How JustAnswer Works:
  • Ask an Expert
    Experts are full of valuable knowledge and are ready to help with any question. Credentials confirmed by a Fortune 500 verification firm.
  • Get a Professional Answer
    Via email, text message, or notification as you wait on our site.
    Ask follow up questions if you need to.
  • 100% Satisfaction Guarantee
    Rate the answer you receive.
Ask Terri Your Own Question
Terri
Terri, Feline Healthcare Expert
Category: Cat Veterinary
Satisfied Customers: 32666
Experience:  Expert in feline health and behavior. 20 years experience with cats.
437368
Type Your Cat Veterinary Question Here...
Terri is online now
A new question is answered every 9 seconds

What can I do to stop my cats from fighting? Background: They were bro

Customer Question

What can I do to stop my cats from fighting? Background: They were brought home from seperate shelters 2 days apart from each other. I introduced via seperate rooms with a doubled up baby gate so they could see but not touch each other. after about three days the older jumped the gate and they saw each other and were face to face. They walk past each other now and are in the same rooms with each other without conflict. I have provided seperate litter boxes, food, etc. We are mindful to spend equal time with each. One is 3 years old other is 1 year old both female. The older one originally started with the hissing and growling behind the gate but has since come around and now the younger one is hissing/growling at the older. occasionally they will fight/wrestle but fights do not draw blood and end within seconds with no damage. Growling/hissing are frequent fights are occasional. We are worried what to do. It has been 2 weeks now since formal introduction. Feliway is in use in the house
Submitted: 2 years ago.
Category: Cat Veterinary
Expert:  Terri replied 2 years ago.
Hello,
I am sorry you are having trouble with the fur kids.
Which kitty came to your house first?
Was it the tortie?
Is it just a lot of noise or have they scratched each other?
Which cat seems to be the head kitty (alpha)?
After your reply please give me a few minutes to type detailed answer.
Thanks,
Terri
Customer: replied 2 years ago.
Hi Terri,The tortie was the first to come home and the baby came 2 days later. When the baby (Willow) came home she would hiss/growl through the gate at the tortie who who just let out a long goanlike meow. From what we have experienced recently the tortie will come up to Willow in what appears to be a friendly enc**ter and Willow will growl as she gets closer eventually ending in a hiss. The tortie will do the same goaning meow for some time then slowly back away and walk away slowly as if unconcerned. Sporadically, we will hear the noise of a fight which lasts a second or two which will result in the tortie running into us and Willow hiding behind a couch or under a chair for some time. No blood, cuts, scratches, or and harm seems to be apparent. The scuffle usually happens if the tortie gets too close. The torie is much bigger and stronger than the baby but will not hurt her is appears. Between the noise and the fight is literally 3 to 4 seconds then they go seperate ways.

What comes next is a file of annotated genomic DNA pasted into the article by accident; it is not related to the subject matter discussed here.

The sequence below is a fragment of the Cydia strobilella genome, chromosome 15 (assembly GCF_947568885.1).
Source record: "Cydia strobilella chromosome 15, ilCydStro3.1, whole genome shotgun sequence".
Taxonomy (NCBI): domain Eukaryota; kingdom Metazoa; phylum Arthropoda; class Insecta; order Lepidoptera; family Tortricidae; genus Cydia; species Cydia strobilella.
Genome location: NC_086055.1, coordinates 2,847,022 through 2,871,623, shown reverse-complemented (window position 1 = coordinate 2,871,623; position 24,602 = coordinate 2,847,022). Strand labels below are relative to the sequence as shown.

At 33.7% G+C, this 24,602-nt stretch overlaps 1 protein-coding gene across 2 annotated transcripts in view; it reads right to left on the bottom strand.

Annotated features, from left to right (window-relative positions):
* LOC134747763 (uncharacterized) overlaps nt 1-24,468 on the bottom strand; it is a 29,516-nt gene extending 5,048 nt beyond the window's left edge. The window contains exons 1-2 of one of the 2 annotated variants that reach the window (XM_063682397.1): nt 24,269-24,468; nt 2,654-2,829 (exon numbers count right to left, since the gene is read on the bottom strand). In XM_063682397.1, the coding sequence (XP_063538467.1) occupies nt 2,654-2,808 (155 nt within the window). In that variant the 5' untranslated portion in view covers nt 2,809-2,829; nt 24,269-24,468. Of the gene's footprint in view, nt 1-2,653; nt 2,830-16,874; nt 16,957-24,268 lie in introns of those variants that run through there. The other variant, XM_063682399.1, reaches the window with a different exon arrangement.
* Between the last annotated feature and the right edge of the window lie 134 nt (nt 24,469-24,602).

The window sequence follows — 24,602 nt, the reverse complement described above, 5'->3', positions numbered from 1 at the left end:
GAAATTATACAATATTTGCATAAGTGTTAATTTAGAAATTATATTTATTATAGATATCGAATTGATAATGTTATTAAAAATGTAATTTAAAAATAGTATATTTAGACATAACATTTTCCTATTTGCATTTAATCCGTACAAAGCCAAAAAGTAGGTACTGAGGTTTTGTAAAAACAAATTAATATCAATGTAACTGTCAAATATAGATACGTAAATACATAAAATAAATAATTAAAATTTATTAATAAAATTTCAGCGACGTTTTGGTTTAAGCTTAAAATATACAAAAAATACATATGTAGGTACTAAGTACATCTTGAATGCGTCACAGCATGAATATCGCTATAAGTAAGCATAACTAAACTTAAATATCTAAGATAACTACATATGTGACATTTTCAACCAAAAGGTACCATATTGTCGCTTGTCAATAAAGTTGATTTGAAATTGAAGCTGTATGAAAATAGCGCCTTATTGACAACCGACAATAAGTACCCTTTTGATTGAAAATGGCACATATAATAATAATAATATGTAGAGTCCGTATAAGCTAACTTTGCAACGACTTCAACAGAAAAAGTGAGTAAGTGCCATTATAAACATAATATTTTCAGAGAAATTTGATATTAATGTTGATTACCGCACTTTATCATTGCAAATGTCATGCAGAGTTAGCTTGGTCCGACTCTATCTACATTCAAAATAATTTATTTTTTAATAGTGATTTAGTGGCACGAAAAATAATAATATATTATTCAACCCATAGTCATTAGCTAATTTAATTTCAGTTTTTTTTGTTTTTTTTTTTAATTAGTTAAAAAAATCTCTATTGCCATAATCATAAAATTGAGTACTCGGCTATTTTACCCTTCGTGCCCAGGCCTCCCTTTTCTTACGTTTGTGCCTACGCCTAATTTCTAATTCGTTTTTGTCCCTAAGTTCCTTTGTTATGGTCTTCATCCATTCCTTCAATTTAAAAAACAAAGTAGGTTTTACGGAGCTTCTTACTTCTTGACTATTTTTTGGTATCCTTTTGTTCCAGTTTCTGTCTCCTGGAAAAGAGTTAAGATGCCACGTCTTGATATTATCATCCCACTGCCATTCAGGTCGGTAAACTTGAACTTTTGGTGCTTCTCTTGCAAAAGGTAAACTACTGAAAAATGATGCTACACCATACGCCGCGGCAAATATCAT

Customer: replied 2 years ago.
The tortie approaches Willow very slowly but confidently and leaves in much the same way. Both are still eating and using the litterbox regularly. It concerns us because we want them both to be happy but more importantly we dont want it to escalate to where the tortie can harm her because due to the size difference it seems as that could happen easily.
Customer: replied 2 years ago.
im not sure who has assumed the alpha role. I would think the tortie based on size and demeanor but the baby seems to be far more agressive and prone to fight which is strange because when the two were seperated the baby was very loving and affectionate. at times she will even growl at us if we try to pet her.
Expert:  Terri replied 2 years ago.
Thanks so much for your very helpful reply.
Bless you for saving two shelter kitties!